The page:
Balancing Technical and Social Effects of Asian AI Potential

By Frank-Jürgen Richter

October 28, 2021

Artificial intelligence or AI has powerful solutions for constrained problems. It can automate about half of the work across Asia that creates nearly $1 trillion in wages. The US ranks first in AI adoption, followed by China. In Southeast Asia, Singapore has made the most advances, with Malaysia and Vietnam also fast increasing adoption.

AI use cases are growing consistently – from transportation to financial services, and from healthcare to education. The technology holds potential to boost productivity significantly.

But what is the social cost of this disruptor if enacted instantly? How can AI be applied to adjust worker furlough or worklessness? What is the likely timeframe for this disruption – to commence and to be solved? Which countries will be most affected?

Horasis intends to invite diverse viewpoints on the effects of emerging technologies. With that in mind, we are organizing the Horasis Asia Meeting on 26 November 2021. It is a one-day virtual event that will see participation from a diverse range of people, spanning members of governments, businesses, academics, and the media. The goal is to deliberate on pressing issues that and arrive at actionable solutions that can ensure shared prosperity.

Applying AI to Lower Unemployment Levels

Naysayers often remark that higher AI adoption rates will lead to a corresponding increase in unemployment. But a UN report highlights why this standpoint couldn’t be further from the truth. AI, or other such emerging technologies, are competent at performing specific tasks; they cannot offer the versatility of a human worker. Come to think of it, there are several non-core functions that a worker performs, and machines have yet to learn more complex things such as emotional intelligence and empathy.

When drawing on examples from history, each industrial revolution ushered in waves of innovation. But at each of these inflection points, overall employment levels made substantial gains. The report also made an interesting observation: that “only one out of 270 occupations listed in the 1950 US census had been eliminated by automation – that of an elevator operator.”

Key Benefits of AI Adoption

AI adoption can be a net positive contributor to social outcomes in South Asia. For example, it lends itself well to financial inclusion. Coupled with machine learning innovations, enhanced credit models can extend a better shot at socio-economic development for millions in the region. A large share of South Asia’s residents and small businesses are underbanked, or still unbanked. In this context, AI is a proven method to accomplish wider financial inclusion goals. 

With small businesses providing the bulk of employment, there is need to provide stronger enablers to this segment to encourage growth and expansion. But growth plans are often stalled due to credit inaccessibility. With mainstreaming of neo-banks, that are AI-driven, access to credit will become significantly easier.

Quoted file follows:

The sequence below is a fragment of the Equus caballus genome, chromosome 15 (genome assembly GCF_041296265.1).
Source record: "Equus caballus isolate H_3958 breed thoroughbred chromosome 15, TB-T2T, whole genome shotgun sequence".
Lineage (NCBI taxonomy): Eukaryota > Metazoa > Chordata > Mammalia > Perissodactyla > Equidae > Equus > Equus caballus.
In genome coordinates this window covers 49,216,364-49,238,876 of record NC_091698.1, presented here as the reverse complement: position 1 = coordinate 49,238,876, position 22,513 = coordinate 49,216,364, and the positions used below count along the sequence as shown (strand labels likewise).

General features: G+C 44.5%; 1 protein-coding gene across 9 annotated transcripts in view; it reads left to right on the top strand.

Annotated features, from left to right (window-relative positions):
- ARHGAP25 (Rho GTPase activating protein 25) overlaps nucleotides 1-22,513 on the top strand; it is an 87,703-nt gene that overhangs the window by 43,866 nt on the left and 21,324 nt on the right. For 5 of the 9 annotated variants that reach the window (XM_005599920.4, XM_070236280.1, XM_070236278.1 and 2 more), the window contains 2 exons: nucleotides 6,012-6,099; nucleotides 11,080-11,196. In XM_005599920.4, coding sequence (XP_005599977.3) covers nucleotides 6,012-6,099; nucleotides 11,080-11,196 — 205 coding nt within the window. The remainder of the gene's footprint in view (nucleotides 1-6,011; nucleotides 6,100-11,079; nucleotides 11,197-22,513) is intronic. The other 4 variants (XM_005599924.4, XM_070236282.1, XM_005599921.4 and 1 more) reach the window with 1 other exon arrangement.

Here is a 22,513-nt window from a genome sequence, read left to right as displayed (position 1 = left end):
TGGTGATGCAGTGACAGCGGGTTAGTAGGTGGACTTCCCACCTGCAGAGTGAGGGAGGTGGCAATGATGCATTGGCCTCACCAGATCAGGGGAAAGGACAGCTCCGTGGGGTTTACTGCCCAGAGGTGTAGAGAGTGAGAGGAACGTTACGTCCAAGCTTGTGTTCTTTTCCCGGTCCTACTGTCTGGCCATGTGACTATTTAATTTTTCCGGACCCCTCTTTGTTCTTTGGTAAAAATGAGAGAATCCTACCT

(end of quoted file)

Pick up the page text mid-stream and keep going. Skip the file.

On the healthcare front, remote care platforms can be built using AI. In rural areas, for instance, where healthcare facilities are lacking, remote diagnosis or consultations will be a welcome relief for residents.

In Indonesia particularly, it was observed that the bulk of medical professionals were based in urban areas. This was understandable because it meant better economic opportunities, both from an employment or business viability perspective. Higher population densities in urban areas, combined with relatively higher affluence levels, dissuade healthcare professionals from taking on rural assignments. However, 70 percent of Indonesia’s citizens are rural based and only 20 percent of healthcare professionals service these areas.

With AI adoption, a definite outcome will be an increase in remote consultations. Not only will it improve service levels, it will also lower expenses that are usually incurred in accessing healthcare services.

Speed of AI Adoption

Emerging technologies—such as AI—will see fast adoption. While the rate of new inventions may not be necessarily at their highest, there is now considerably less time taken from a new innovation being introduced, to becoming commonly used.

For example, when steam powered machines were fist invented, it took an estimated 80 years before they became commonly used. When it was succeeded by electric powered equipment, the corresponding time taken, or implementation lag, was down by 50 percent – to 40 years. This implementation lag was halved yet again when information technology began to make inroads. A 2020 Brooking study suggests AI powered innovation, meanwhile, will take only 10 years to register extensive use.

However, to enable faster and wider AI adoption, regional economies must prioritize building the foundational digital infrastructure and data ecosystems. Only then can its full potential be realized in bringing about socio-economic development. Policymakers have a pivotal role to play in outlining regulatory frameworks that support AI innovation, development, and adoption. Academic centers, with a focus on AI programs, will help in upskilling or reskilling youth. What must be embraced is the idea that AI holds promise in contributing to inclusive growth and positive social outcomes.

Photo Caption: AI can unleash opportunities aplenty.